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They certainly did, so much so that the Armada nearly conquered England.
Shakespeare's Sonnet 107 may allude to the Armada. Scholars have argued that in line 5, "the mortal moon" refers to the Armada.
Also, in lines 7-8, the speaker says, "Incertainties now crown themselves assured,/And peace proclaims the endless age." The argument here is that the Armada has thrown England into crisis but the defeat has brought peace.
Here is an excerpt from a British history source which explains the purpose and impact of the Spanish Armada:
The Spanish sailed up the Channel in a crescent formation, with the troop transports in the centre. When the Spanish finally reached Calais, they were met by a collection of English vessels under the command of Howard. Each fleet numbered about 60 warships, but the advantage of artillery and maneuverability was with the English.
Under cover of darkness the English set fireships adrift, using the tide to carry the blazing vessels into the massed Spanish fleet. Although the Spanish were prepared for this tactic and quickly slipped anchor, there were some losses and inevitable confusion.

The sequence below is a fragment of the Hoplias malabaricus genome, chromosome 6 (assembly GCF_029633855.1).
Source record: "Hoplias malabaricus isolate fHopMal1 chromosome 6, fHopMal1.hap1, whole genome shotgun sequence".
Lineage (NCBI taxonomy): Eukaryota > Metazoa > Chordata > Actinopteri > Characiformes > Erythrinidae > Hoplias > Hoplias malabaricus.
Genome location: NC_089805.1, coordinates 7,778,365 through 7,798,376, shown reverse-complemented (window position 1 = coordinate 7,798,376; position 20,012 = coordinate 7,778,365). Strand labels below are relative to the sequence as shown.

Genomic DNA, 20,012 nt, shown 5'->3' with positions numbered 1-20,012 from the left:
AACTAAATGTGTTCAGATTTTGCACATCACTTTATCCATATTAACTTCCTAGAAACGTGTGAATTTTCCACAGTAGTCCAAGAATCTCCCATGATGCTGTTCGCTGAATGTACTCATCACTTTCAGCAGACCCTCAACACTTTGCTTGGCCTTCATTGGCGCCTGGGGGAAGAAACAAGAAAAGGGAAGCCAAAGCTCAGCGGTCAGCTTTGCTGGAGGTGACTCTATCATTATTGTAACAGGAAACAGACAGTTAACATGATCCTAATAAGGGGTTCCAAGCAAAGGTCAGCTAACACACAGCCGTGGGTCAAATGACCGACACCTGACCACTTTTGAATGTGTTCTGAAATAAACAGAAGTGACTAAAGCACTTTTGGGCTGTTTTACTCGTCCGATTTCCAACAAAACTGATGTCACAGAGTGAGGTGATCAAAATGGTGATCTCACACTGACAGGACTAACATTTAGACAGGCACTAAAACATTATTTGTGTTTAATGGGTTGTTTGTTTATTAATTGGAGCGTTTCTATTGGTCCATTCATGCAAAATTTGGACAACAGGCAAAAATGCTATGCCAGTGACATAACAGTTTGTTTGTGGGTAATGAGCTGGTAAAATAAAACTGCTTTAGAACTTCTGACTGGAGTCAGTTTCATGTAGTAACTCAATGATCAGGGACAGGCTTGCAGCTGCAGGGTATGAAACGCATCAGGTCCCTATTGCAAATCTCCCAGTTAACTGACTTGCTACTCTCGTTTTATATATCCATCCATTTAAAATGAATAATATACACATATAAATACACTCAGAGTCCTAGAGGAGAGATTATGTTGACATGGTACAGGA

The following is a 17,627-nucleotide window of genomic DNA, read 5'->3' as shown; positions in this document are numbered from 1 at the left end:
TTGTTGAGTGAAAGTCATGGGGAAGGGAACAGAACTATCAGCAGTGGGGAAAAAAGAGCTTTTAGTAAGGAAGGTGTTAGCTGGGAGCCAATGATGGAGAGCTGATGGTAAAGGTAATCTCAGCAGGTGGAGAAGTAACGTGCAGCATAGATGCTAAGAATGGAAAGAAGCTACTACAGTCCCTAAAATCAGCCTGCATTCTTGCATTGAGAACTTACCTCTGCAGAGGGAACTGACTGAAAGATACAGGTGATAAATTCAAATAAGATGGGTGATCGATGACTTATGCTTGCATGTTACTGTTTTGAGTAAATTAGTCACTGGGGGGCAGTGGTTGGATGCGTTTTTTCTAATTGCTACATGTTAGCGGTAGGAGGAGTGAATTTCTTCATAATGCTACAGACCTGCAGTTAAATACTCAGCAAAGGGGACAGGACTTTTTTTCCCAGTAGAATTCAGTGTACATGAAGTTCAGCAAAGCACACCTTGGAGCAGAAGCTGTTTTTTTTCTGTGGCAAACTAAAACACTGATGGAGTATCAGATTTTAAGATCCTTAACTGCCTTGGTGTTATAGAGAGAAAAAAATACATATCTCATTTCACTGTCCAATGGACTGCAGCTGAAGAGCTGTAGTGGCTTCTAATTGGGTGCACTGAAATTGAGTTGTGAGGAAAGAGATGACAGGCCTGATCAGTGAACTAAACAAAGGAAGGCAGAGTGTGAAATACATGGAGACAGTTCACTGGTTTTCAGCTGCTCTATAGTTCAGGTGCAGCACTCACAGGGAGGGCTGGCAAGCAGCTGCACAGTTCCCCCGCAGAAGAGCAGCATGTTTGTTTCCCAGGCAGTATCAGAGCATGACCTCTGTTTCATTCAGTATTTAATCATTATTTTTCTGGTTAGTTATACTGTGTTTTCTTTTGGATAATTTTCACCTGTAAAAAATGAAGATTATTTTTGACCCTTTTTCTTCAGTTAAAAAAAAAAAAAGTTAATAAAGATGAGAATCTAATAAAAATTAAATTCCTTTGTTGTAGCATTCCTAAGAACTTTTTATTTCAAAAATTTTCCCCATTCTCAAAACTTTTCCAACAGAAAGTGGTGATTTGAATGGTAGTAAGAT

On Monday, July 29, the two fleets met in battle off Gravelines. The English emerged victorious, although the Spanish losses were not great; only three ships were reported sunk, one captured, and four more ran aground. Nevertheless, the Duke of Medina Sedonia determined that the Armada must return to Spain. The English blocked the Channel, so the only route open was north around the tip of Scotland, and down the coast of Ireland.
It was then that the unpredictable English weather took a hand in the proceedings. A succession of storms scattered the Spanish ships, resulting in heavy losses. By the time the tattered Armada regained Spain, it had lost half its ships and three-quarters of its men.
In England the victory was greeted as a sign of divine approval for the Protestant cause. The storms that scattered the Armada were seen as intervention by God. Services of thanks were held throughout the country, and a commemorative medal struck, with the words, "God blew and they were scattered" inscribed on it.
Note: The term "Invincible Armada" was not a Spanish one. It was a sarcastic phrase employed by later English commentators.
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